On hard seltzer, what’s happening is the category is being cut back. And this is based on what our sales team is seeing, at the end of last year call it like 11% of total space went to Hard Seltzer. It’s going to cut back to like maybe 9% to 10%. So it’s going to lose some of the space. But then within that space, really, the top five brands deliver on like 98.5% of all the needs that consumers have. There will be a lot of brands that are — that go away. So while the Hard Seltzer category will have — space will shrink, Truly space within Hard Seltzer, based on our — what we know now, would increase slightly. And then Truly — therefore, Truly’s total space of beer is going to be about the same, like to be really precise, like 2.7%. So we think the category loses Truly wins a little bit because it’s a number — it’s strong number 2. And again, as I said before, the number three is whatever, it’s like 20 — 15 share points behind. So we think we’ll be able to do that. We honestly do. We think not adding permanent SKUs is probably a good thing as well.

And we just have to — we’ve innovated arguably a little bit too much and not built the core business enough. And so that’s really the focus this year. The last I want to say because Rob you brought up the whole thing of RTDs. And what’s interesting is that — the number of brands that have increased — there’s like 70 or so more brands than our Hard Seltzer brands.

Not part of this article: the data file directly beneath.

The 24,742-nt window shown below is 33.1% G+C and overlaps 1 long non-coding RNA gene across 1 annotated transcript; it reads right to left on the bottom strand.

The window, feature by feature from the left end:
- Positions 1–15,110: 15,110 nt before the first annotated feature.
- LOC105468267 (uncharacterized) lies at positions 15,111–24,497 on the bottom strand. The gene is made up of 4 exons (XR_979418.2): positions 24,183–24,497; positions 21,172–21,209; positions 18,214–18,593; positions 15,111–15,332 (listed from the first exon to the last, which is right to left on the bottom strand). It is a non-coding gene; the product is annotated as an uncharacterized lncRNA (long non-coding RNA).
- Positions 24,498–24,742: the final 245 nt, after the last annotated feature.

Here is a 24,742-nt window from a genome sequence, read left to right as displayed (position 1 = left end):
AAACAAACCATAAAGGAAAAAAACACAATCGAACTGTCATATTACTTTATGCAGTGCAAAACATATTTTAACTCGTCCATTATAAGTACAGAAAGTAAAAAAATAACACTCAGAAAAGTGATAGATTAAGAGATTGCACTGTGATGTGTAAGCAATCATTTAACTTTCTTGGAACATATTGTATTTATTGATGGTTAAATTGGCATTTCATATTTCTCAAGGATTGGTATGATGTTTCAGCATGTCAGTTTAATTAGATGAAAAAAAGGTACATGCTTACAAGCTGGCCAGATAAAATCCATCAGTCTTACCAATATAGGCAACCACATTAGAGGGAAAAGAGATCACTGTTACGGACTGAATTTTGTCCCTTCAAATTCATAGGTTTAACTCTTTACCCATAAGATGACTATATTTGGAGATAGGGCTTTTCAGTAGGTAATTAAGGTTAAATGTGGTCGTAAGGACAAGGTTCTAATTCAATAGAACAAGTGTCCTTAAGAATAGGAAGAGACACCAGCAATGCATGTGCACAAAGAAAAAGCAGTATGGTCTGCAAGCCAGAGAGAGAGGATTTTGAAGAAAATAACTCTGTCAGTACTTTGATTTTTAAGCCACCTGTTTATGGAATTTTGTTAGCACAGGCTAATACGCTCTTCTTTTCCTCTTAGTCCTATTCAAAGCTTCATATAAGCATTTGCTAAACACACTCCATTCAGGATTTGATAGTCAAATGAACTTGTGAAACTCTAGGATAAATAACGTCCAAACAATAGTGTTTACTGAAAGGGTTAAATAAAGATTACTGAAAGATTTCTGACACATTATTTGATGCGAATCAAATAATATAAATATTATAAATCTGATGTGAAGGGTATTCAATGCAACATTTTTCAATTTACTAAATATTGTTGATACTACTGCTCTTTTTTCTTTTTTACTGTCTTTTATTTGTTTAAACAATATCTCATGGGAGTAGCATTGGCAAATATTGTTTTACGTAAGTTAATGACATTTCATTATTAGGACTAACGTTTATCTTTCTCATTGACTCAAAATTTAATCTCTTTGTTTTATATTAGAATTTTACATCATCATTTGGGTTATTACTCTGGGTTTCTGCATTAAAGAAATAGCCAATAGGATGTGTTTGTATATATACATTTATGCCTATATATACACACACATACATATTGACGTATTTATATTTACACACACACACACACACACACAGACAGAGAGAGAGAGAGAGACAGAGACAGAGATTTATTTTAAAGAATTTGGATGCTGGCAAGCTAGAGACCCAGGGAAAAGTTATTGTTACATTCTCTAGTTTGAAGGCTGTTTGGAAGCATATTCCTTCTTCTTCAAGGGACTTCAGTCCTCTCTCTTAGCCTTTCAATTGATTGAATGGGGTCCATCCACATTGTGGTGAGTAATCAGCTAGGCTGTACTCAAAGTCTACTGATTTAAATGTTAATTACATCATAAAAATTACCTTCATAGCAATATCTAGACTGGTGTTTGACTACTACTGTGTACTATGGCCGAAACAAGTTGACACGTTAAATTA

There’s 150 more SKUs and there are Hard Seltzer SKUs right now. And when you look at the consumer overlap, there is some consumer overlap. So about 8% of Hard Seltzer is numerator, but 8% of Hard Seltzer volume drifted to RTDs last year. So it’s not — it’s maybe of a 15 points of loss, maybe two of those points went to RTDs. It over-indexed with RTs because they’re so small, it is having a bit of an effect on the Hard Seltzer category. But the RTD wave, I think personally, I think it’s three-quarters driven by retailers jumping on it and pushing it and one quarter by consumers saying this is what it should be. So we’ll see where it nets out this year.

Obviously, it is going there. We’ll see where it nets out. But I think we’re going to compete very aggressively there with Dogfish Head, Ken cocktails with Truly Vodka Soda. We talked about that. But it’s — this is this wave could come crashing down a lot faster than Hard Seltzer, in my opinion, because I think it’s been propped up by wishful thinking. To a large extent, some consumer trends, no question that would require RTDs to get more but what they’re getting seems extremely they’re going to have to pay the rent. We’ll see what happens.